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Birmingham scientists to investigate why immune system doesn’t attack breast cancer cells as they try to spread

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old-joe-pink-high-res900x505Leading Birmingham scientists have been awarded a grant worth almost £25,000 by charity Breast Cancer Now to investigate why the immune system does not attack and kill cancer cells that have spread around the body. It is hoped that the research will ultimately lead to the development of novel immunotherapies for breast cancer patients.

The immune system is responsible for fighting infection and protecting the body against disease. It is able to distinguish between the body’s own cells and foreign cells, and to destroy any that could be potentially harmful – helping to prevent and eliminate many diseases developing around the body.

However, in many cases where breast cancer has spread around the body – known as secondary breast cancer – the immune system fails to recognise and attack these migrating breast cancer cells, allowing them to go undetected. Secondary breast cancer is incurable, and the majority of the 11,500 women that die as a result of breast cancer each year in the UK will have seen their cancers spread in this way.

Over 1,900 women in the West Midlands are diagnosed with breast cancer every year, and over 450 women in the region die from the disease each year.

Dr Anne Fletcher and Dr Konstantin Knoblich, based at the University of Birmingham, are to lead a one-year pilot study to investigate why the immune system is prevented from attacking cancer cells that have spread.

The lymph nodes – one of the first places that breast cancer commonly spreads to – are one of a few places in the body where the immune system is always partially suppressed. This protective immune suppression – that prevents delicate tissues from being damaged – also occurs in the eyes and testes.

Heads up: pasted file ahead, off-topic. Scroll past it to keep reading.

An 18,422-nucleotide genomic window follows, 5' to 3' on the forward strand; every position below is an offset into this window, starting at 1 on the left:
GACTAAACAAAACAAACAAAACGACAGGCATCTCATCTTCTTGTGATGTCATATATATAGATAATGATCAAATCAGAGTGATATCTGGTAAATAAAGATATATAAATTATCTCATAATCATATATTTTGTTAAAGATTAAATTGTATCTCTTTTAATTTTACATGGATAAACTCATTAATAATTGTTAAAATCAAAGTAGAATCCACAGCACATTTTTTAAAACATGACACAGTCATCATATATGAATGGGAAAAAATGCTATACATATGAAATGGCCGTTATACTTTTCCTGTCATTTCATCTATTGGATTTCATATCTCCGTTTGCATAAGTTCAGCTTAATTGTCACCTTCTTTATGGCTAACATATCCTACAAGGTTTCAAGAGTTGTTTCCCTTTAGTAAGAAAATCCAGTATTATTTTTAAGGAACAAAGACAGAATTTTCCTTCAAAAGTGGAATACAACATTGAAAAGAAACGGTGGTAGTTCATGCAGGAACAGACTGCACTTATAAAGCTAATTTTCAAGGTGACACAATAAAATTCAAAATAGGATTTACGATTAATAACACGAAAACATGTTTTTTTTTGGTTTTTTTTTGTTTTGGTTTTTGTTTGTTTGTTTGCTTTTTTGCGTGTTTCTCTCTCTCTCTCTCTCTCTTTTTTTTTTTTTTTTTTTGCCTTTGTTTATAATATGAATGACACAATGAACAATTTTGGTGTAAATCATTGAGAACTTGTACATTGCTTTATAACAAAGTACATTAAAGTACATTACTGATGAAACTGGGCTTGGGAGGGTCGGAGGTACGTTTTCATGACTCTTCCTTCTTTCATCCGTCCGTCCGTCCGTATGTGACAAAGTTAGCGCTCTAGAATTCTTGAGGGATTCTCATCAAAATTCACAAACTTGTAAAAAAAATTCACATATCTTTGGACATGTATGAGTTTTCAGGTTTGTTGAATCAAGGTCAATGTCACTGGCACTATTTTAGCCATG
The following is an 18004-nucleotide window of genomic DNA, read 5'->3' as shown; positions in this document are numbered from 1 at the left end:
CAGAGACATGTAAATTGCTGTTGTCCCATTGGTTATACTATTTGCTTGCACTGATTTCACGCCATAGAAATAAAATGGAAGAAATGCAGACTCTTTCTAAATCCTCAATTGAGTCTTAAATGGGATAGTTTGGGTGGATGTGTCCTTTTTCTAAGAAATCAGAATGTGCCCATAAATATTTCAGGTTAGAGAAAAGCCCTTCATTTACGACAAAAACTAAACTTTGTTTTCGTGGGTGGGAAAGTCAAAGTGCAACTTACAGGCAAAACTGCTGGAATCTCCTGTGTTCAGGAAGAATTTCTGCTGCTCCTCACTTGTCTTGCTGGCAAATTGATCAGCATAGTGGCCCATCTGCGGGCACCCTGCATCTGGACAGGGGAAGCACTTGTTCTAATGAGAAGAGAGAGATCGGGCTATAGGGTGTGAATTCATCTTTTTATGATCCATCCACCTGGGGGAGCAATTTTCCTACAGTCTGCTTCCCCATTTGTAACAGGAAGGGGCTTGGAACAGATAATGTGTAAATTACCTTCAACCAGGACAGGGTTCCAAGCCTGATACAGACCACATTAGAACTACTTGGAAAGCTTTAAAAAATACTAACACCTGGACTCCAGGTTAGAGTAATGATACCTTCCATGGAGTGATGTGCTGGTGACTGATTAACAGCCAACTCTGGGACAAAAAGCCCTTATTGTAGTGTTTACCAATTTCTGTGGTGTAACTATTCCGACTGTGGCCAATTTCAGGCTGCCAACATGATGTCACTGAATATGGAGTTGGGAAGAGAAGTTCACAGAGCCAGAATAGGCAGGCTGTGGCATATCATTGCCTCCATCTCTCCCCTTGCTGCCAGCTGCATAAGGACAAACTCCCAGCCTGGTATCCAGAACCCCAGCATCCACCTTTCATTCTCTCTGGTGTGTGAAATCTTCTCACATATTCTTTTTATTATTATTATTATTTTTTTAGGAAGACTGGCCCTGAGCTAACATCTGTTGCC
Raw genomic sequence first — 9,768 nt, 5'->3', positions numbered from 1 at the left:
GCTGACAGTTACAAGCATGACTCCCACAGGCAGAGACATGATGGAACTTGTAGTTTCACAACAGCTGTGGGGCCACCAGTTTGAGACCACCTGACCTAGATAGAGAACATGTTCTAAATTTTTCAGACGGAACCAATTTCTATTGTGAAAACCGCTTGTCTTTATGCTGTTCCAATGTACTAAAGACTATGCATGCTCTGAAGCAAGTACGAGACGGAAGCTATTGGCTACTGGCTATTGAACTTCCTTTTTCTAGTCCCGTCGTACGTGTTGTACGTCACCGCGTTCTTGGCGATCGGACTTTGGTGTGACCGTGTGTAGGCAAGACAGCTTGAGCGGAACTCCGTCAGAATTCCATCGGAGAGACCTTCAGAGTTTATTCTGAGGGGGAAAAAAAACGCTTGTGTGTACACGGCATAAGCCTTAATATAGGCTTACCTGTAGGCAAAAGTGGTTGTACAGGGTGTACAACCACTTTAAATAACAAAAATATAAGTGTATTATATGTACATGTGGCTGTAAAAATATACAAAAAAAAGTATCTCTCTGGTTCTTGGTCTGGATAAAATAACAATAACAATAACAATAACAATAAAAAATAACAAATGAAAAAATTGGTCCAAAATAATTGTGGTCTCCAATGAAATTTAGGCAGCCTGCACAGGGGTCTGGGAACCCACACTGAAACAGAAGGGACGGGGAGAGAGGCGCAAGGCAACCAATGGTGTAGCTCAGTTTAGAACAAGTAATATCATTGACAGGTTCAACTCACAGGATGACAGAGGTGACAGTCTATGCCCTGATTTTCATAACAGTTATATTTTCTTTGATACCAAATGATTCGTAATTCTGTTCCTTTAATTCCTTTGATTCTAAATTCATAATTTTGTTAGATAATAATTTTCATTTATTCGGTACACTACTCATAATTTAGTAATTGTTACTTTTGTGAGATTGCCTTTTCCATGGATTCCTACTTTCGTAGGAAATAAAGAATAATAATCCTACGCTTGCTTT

Immune suppression is controlled by vital cells known as fibroblastic reticular cells (FRCs), and team believes that an interaction between FRCs and breast cancers that reach the lymph nodes may be responsible for switching off the immune response to cancer.

In this exploratory study, the team of scientists will grow immune cells – known as T-cells – together with breast cancer cells and investigate how the T-cells’ ability to ‘recognise’ cancer cells is affected by the presence of FRCs. They will use a cutting-edge live-imaging technique – which uses time-lapse microscopy – to visualise any molecular changes that occur within the T-cells in the presence of FRCs, as they happen.

If found to play a key role in the suppression of the immune response to cancer, FRCs could be a novel target for drug development to try to prevent or reverse this process. Harnessing the immune system to trigger a response to cancer cells could improve outcomes for many of the estimated 35,000 people in the UK who are living with incurable secondary breast cancer.

Many companies are already developing T-cell immunotherapies that target tumours directly for use in clinical trials and, if validated in this study, Dr Fletcher and Dr Knoblich’s preliminary research suggests that the ability of FRCs to prevent T-cells from recognising cancer cells should be taken into account as part of these studies.

Dr Richard Berks, Research Communications Manager at Breast Cancer Now, said:

“This study could bring us a step closer to understanding why the immune system doesn’t attack cancer cells, which is a hot topic in cancer research.

“If FRCs are found to play a role in supressing the immune system, it could open up a new avenue of research into how we might halt or reverse this.

“If we can boost the immune system by enabling it to recognise and destroy cancer cells, we may be able to improve the chances of survival for patients with all types of cancer that has spread via the lymph nodes.”

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